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Category:    Home > Reviews > Fantasy > Eragon (Blu-ray + DVD-Video)

Eragon (Blu-ray + DVD-Video)


Picture: B/B-     Sound: B+/B     Extras: C-/C     Film: C



Christopher Paolini’s book Eragon (the first part of yet another trilogy) is supposed to be terrific and a favorite of Fantasy fans all over, but you might not know that after watching Stefen Fangmeier’s very flat feature film version (downscripted by Peter Buchmnan) from 2006.  It did not do very well and especially after so many other films in the genre that did work, why this was not more ambitious has perplexed more than a few fans, readers and critics.


A blue dragon’s egg could be the key the turning a civil war as a crazy dictator (John Malkovich in mixed form) is out on a killing spree that will ruin the world.  The egg is discovered by Eragon (Edward Speleers) who become the target of Galbatorix (Malkovich), his sorcerer/assassin Durza (Robert Carlyle, the good actor once again wasted as he was in The World Is Not Enough) and has little help or support in the meantime.  Jeremy Irons, Djimon Hounsou and Rachel Weisz also star and nobody can save this pseudo-quest mess.


That leaves the question of why Fox and the producers were not more ambitious or serious about making this film work, especially with sequel possibilities.  It becomes frustrating to fans when producers think they can make just anything and throw it out there.  That is what happened here and if they think bad publicity and curiosity interest will sell this, that is bad.  Fans and customers deserve more for their money.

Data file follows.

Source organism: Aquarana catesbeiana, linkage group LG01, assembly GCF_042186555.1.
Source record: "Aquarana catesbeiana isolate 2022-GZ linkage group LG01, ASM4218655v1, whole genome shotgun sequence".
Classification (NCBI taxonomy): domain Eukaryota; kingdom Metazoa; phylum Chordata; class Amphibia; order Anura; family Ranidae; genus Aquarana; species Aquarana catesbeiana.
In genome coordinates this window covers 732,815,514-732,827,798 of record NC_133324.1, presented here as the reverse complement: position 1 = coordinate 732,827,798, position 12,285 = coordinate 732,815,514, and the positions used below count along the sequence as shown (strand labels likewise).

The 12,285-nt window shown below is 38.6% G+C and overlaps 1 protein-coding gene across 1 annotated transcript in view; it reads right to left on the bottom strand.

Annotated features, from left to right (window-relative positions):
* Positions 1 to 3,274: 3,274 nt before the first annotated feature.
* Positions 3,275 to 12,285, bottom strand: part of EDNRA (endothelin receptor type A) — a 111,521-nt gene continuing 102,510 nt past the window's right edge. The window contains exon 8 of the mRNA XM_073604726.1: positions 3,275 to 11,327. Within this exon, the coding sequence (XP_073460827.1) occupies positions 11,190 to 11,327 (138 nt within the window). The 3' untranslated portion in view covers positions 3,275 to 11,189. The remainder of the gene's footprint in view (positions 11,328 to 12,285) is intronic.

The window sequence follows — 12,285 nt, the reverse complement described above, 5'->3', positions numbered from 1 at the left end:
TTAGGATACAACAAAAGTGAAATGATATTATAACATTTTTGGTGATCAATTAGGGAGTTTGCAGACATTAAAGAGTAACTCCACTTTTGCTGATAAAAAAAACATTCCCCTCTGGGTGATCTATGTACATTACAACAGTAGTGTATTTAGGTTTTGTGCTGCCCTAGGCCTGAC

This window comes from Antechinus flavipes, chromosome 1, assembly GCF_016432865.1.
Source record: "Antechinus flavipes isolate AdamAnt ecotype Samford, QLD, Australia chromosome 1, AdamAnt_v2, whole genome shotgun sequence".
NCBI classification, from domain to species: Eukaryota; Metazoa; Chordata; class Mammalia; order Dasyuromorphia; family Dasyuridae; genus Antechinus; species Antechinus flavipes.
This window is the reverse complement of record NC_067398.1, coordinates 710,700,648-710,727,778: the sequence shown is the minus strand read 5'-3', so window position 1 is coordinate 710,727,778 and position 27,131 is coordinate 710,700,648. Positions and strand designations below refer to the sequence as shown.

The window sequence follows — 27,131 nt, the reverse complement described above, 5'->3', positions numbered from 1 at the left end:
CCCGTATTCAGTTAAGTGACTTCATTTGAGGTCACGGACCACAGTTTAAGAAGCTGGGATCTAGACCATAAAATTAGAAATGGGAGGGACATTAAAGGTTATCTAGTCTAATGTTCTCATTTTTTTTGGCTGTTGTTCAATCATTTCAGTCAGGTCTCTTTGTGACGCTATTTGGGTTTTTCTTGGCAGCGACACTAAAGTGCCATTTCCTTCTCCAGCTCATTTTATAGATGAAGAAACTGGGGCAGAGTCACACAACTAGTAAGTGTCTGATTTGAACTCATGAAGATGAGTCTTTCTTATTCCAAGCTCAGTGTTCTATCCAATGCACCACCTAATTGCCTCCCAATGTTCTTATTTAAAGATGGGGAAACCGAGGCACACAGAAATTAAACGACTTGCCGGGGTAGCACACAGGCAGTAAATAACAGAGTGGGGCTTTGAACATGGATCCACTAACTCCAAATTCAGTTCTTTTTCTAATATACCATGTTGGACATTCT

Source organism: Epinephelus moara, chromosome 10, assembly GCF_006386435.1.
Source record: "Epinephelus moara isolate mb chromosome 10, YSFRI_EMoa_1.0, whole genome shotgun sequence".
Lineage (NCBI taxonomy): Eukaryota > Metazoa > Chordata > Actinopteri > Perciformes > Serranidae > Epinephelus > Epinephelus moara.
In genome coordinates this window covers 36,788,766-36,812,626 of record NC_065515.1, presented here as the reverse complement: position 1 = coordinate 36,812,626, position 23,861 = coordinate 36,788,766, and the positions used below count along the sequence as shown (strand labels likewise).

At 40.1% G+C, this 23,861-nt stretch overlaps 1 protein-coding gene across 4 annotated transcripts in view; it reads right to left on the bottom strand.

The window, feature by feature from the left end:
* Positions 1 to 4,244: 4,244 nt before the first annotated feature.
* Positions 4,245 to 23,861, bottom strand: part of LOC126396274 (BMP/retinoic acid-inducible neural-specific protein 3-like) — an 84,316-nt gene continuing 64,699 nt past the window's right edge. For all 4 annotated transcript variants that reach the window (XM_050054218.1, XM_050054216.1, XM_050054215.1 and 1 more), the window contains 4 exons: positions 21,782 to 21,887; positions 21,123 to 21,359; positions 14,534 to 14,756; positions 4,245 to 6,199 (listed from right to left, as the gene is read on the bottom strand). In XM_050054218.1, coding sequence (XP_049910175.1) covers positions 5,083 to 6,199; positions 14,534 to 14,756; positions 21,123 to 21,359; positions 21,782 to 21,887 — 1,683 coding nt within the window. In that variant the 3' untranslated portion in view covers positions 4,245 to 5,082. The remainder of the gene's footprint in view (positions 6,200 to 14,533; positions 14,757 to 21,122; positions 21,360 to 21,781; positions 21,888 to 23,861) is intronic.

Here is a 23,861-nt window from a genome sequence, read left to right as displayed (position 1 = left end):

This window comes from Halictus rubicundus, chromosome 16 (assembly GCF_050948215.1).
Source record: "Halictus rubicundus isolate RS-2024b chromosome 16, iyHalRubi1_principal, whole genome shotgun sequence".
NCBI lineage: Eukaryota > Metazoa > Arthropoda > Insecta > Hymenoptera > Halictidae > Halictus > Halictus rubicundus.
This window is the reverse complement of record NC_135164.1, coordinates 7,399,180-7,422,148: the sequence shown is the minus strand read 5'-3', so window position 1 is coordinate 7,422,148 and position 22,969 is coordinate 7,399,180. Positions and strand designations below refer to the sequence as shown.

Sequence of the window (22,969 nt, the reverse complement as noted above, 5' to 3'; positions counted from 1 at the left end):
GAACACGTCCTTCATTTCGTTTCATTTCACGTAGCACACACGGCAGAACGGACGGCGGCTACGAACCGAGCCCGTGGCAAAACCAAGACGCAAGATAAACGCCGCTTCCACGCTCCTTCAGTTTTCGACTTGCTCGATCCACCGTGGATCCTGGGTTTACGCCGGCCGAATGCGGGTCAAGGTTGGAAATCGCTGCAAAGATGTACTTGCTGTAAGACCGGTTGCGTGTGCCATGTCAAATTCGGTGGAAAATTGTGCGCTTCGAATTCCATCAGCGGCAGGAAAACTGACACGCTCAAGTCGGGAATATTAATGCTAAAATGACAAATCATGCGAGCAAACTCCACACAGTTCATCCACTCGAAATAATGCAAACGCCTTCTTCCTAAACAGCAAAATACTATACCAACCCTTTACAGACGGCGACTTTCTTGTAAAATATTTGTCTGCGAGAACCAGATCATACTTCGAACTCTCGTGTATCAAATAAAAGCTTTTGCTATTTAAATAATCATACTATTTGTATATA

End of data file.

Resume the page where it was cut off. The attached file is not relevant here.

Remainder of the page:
The 2.35 X 1 image was shot in Super 35mm by Hugh Johnson, but has so much digital work and especially bad digital effects that anything that works is brought down by a certain level of degradation.  The anamorphically enhanced DVD-Video is typical of the somewhat colorless look of these films and how they translate in lower definition, but the 1080p digital MPEG-2 @ 20 MBPS High Definition Blu-ray reveals just how bad the digital is and how good some of the other shots must have been before the process in comparison to the DVD.  Phony and forgettable is the impression both formats give.


The Dolby Digital 5.1 on the DVD is fair with good surrounds, the DTS 5.1 is better, but nothing special in or from that mix, while the DTS HD Master Audio version has much more fullness and punch in the more active scenes.  Like Dragonheart, surrounds are more active when there are battles and showing this film learned nothing from any of the Lord Of The Rings, scenes without them are dull.  Patrick Doyle’s score is a disappointment.


Extras on the Blu-ray only include the original theatrical trailer since this is a 35GB disc, but the two-DVD set offers that, Director's Commentary with Stefen Fangmeier on DVD 1, DVD 2 has extended/deleted scenes (with optional commentary again by Fangmeier), stills, storyboards and several featurettes with subchapters.  A single Widescreen DVD is also out there with less extras.


Why Fox did not do a 50GB Blu-ray here is likely because they want the film to catch on.  It might with some genre fans, but the rest will likely consider it another part of a long glut of Fantasy product.



-   Nicholas Sheffo


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